This year’s HLPF in July intends to review the progress on Goal 6, access to clean water and sanitation. It will also focus on affordable and clean energy (SDG 7), industry, innovation and infrastructure (SDG 9), sustainable cities and communities (SDG 11) and global partnerships for achieving the goals (SDG 17). To avoid cherry-picking, the 2030 Agenda states that the 17 goals are indivisible. This led to the recommendation in the previous Global Sustainable Development Report from 2019 that governments should prioritise key policies that progress multiple topic areas at the same time.
“The most important lever we have is to back women more”, believes federal development minister Schulze, who for this reason urged further expansion of feminist development policy. Another central lever is “social safety nets, which reduce inequalities and generally advance societies and make them more resilient”. Schulze is also keen to expedite the reform of the World Bank. This needs to become a real transforming bank, one which not only combats hunger and poverty but also drives solutions for climate and nature protection.
Reform of international financial institutions
The background to this reform is the Bridgetown Initiative launched by Mia Amor Mottley, Prime Minister of Barbados. In light of the ever-increasing funding gap for sustainable development worldwide, the initiative calls for a reform of the World Bank and the International Monetary Fund (IMF) to leverage capital and pour more of it than before into climate and sustainability. The ultimate aim of the Bridgetown Initiative is to stop the spiral of debt that developing countries time and again find themselves in when they are forced to borrow money due to natural disasters. While rich countries are granted low-interest loans at between one and four percent, the interest rate for poorer countries is closer to 14 percent (as at 2023) due to the perceived risk. These institutions dominated by the USA and Europe came into being at the end of the Second World War and are no longer suitable for the modern world. “When it comes to the grants and heavily reduced-rate loans for low-income countries, there must be no corners cut. This reform must serve the poorest countries”, was Germany’s position vis-à-vis the World Bank, represented by Parliamentary State Secretary Niels Annen (SPD).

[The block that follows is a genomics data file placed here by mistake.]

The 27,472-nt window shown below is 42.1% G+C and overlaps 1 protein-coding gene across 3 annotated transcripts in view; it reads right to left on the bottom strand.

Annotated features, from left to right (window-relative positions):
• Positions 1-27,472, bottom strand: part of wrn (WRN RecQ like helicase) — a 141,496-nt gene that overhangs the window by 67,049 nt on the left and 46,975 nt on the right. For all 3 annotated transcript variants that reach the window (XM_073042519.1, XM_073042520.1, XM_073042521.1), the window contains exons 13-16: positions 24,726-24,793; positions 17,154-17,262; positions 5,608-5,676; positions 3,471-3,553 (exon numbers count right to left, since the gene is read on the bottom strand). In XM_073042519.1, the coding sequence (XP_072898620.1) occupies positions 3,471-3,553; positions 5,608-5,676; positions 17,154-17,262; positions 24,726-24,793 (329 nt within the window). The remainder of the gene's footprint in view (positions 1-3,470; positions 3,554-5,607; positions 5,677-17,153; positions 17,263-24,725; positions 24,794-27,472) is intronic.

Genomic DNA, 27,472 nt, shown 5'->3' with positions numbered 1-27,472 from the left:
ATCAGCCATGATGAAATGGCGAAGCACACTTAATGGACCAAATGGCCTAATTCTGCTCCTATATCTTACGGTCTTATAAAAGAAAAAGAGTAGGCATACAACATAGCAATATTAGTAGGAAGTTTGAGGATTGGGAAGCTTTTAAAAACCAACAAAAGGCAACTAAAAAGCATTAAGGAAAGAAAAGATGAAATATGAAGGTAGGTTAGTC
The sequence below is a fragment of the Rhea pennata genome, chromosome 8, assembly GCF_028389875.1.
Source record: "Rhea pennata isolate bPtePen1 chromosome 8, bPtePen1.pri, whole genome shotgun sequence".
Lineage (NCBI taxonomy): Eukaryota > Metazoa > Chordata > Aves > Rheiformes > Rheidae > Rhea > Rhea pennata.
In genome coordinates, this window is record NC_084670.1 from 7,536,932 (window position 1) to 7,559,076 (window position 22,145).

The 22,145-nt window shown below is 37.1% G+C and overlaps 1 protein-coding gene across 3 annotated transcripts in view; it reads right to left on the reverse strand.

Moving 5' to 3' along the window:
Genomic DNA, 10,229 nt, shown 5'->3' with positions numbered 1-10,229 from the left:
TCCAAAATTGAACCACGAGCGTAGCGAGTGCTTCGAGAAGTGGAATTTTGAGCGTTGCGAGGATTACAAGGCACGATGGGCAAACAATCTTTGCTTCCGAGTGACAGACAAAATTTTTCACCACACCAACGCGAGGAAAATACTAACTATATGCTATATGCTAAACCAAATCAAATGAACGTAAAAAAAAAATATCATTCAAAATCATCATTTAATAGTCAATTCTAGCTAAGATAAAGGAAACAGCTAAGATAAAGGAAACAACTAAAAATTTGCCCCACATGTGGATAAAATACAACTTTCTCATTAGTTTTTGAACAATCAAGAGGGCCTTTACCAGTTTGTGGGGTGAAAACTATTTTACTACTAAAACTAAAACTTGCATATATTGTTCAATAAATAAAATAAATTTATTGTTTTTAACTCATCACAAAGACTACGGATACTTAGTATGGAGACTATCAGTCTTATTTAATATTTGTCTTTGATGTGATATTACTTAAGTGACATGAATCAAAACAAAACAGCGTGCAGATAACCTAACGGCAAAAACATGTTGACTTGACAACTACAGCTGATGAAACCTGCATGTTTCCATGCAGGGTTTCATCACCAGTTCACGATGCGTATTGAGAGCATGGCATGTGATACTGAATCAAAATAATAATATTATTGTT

But unlike their forerunners, the Millennium Development Goals, the SDGs set out in the 2030 Agenda are not a programme that focuses on the so-called developing countries alone. “The rich countries must now shoulder both at the same time: the transition within their own country and the support for others”, spells out Imme Scholz. This calls not only for financial help, she continues, but also for the avoidance of imports from developing countries that harm their own environment and preside over increased poverty. The German supply chain act could potentially be used to support this, as could agricultural reform in the EU. Following the SDG Summit in September, the Federal Chancellery will set about revising the German Sustainable Development Strategy – a valuable opportunity to catch up.
“At this critical moment, we’re standing on the brink”, is the dramatic verdict in UN chief António Guterres’s progress report on the SDGs. To make sure we still reach the goals, or at least make substantial headway on them, countries must turbocharge their efforts to achieve any progress worth mentioning for people and planet. In short, it’s time for the international community to move into overdrive.